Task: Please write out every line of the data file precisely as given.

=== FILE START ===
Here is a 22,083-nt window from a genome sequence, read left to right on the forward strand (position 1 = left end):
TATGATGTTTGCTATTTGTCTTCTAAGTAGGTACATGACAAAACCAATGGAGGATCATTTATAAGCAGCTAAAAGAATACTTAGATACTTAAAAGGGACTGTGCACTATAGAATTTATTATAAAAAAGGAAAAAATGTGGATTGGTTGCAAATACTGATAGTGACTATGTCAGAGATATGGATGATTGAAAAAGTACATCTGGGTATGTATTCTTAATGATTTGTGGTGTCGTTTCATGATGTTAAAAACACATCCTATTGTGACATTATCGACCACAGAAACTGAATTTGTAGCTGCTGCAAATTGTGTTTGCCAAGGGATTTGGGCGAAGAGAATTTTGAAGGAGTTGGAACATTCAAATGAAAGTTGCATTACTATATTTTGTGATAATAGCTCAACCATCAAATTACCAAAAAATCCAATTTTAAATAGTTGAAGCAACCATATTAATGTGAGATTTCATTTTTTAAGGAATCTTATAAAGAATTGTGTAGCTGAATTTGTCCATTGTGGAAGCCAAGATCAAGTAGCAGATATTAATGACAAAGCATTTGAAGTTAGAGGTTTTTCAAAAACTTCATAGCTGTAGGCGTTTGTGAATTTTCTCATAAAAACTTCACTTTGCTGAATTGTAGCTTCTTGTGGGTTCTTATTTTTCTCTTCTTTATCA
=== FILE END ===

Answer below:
Here is a 22,083-nt window from a genome sequence, read left to right on the forward strand (position 1 = left end):
TATGATGTTTGCTATTTGTCTTCTAAGTAGGTACATGACAAAACCAATGGAGGATCATTTATAAGCAGCTAAAAGAATACTTAGATACTTAAAAGGGACTGTGCACTATAGAATTTATTATAAAAAAGGAAAAAATGTGGATTGGTTGCAAATACTGATAGTGACTATGTCAGAGATATGGATGATTGAAAAAGTACATCTGGGTATGTATTCTTAATGATTTGTGGTGTCGTTTCATGATGTTAAAAACACATCCTATTGTGACATTATCGACCACAGAAACTGAATTTGTAGCTGCTGCAAATTGTGTTTGCCAAGGGATTTGGGCGAAGAGAATTTTGAAGGAGTTGGAACATTCAAATGAAAGTTGCATTACTATATTTTGTGATAATAGCTCAACCATCAAATTACCAAAAAATCCAATTTTAAATAGTTGAAGCAACCATATTAATGTGAGATTTCATTTTTTAAGGAATCTTATAAAGAATTGTGTAGCTGAATTTGTCCATTGTGGAAGCCAAGATCAAGTAGCAGATATTAATGACAAAGCATTTGAAGTTAGAGGTTTTTCAAAAACTTCATAGCTGTAGGCGTTTGTGAATTTTCTCATAAAAACTTCACTTTGCTGAATTGTAGCTTCTTGTGGGTTCTTATTTTTCTCTTCTTTATCA